Wishing you all the best of luck in your exams and christmas shopping! If you have any more ideas for stress/shopping tips, feel free to comment below! I’d love to hear them.
Guys I'm studying very hard and i've come here from grade 10 and because english is my second language i needed time to get the level that i really belong to , but after grade 10 i've got great marks , with these marks can i go to a top university like mcgill and u of t or ubc
For some students, living at home is not an option. Their university of choice is out of province, the program of choice is not available in their local university, etc. The question is then: to live on campus, or to live off campus while completing your education?
Pros of living on campus
- You'll become immersed in your community and make life long friends.
-It's a risk-free form of independence
-You'll be able to walk everywhere
-Fees are all inclusive, so you don't have to worry about budgeting for rent and food
Con's of living on campus
.-You get what you pay for...even if you don't need it
-Mandatory meal plans
-Sharing a crowded bathroom might not be your idea of a good time
Have you lived on campus? tell us what you found amazing and what sucked in the comments below!
Exam season is rolling around again, and for music students that means juries, playing tests, listening quizzes, and written exams. With so much to prepare, study, and memorize, things can really pile up, causing this time of year to be very stressful at times. Here are a few tips on how to feel prepared and ready for exam season:
1. Set aside time each day to prepare for your different tests. If you split studying up into manageable sections each day, you will feel less stressed and more prepared than you would if you crammed the night before. Even just spending 10 minutes throughout the day practicing through one of your performance pieces or reviewing key terms can make all the difference.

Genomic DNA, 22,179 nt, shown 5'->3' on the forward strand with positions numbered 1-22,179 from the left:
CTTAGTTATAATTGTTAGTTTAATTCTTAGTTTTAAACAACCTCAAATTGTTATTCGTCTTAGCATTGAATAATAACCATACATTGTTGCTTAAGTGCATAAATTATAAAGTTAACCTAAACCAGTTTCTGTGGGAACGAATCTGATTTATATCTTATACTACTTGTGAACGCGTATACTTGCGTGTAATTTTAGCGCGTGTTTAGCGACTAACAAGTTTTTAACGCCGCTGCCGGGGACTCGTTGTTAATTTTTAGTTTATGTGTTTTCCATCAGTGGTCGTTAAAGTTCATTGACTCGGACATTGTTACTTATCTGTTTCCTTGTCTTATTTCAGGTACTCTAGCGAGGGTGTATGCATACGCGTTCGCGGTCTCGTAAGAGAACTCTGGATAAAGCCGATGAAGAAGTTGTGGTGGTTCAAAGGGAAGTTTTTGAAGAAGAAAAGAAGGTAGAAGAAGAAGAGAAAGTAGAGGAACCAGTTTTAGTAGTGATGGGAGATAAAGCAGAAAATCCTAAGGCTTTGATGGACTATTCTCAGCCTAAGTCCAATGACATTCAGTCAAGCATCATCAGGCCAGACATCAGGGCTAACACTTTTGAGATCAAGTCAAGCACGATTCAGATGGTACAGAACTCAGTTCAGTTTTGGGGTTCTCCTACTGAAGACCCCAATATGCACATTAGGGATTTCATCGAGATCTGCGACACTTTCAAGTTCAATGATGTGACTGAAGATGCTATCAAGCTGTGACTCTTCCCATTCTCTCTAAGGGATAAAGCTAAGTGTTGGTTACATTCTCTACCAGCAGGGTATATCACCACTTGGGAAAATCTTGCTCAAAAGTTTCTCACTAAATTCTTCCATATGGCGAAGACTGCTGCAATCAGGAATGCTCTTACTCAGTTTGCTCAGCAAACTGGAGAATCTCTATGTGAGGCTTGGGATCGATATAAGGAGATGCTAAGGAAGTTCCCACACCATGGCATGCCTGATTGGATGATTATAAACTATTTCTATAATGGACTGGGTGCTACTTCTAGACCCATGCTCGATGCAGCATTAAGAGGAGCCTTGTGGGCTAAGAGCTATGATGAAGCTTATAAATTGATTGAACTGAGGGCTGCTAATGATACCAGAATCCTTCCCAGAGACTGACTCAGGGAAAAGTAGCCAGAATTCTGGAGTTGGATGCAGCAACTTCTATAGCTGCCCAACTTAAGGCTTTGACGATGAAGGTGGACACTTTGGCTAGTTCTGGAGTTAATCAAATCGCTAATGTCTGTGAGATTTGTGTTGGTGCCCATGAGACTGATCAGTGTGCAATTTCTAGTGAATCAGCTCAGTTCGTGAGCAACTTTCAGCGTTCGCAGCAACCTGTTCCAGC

2. Try to break these study periods up into different sections between what is difficult for you and what is easier. For example, you can spend time memorizing dates for history and then take a break to practice a performance piece, then practice theory and take a break to listen to music to prepare for your listening quiz. You can also study with friends in a place where you won’t be distracted. Studying with friends is a good way to make sure you haven’t missed any information or to get multiple opinions.
3. Don’t be afraid to take breaks. Sometimes a good break is needed, however feeling guilty about taking a break can lead to a decrease in motivation and an increase in anxiety. Stressing about taking a break from studying isn’t the point of taking a break. Go easy on yourself, do something relaxing and enjoyable that will give your mind a break. Just make sure you set a time to get back to practicing or studying.
4. Don’t over-study or over-prepare the night before your test. Don't exhaust your brain before an important performance or a test! The night before an important exam is a time to relax and get a good night’s sleep. Set a time to stop preparing for the night, like 5:00pm. Eat a good supper, do something to relax, and make sure you get to sleep at a good time. The next morning, make sure you eat a healthy breakfast and don’t have too much sugar or caffeine. Arrive early for your exam and if you need to warm up before a playing test or jury, give yourself ample time to do so.
5. Don’t get discouraged. It might be hard for you to approach studying with a positive attitude, but studying can be fun! Set small goals and reward yourself for reaching them. (For example, memorize a complete series of flashcards before getting tea and some cookies. )Celebrate small successes.
I hope this helps! Approach your juries and exams with confidence!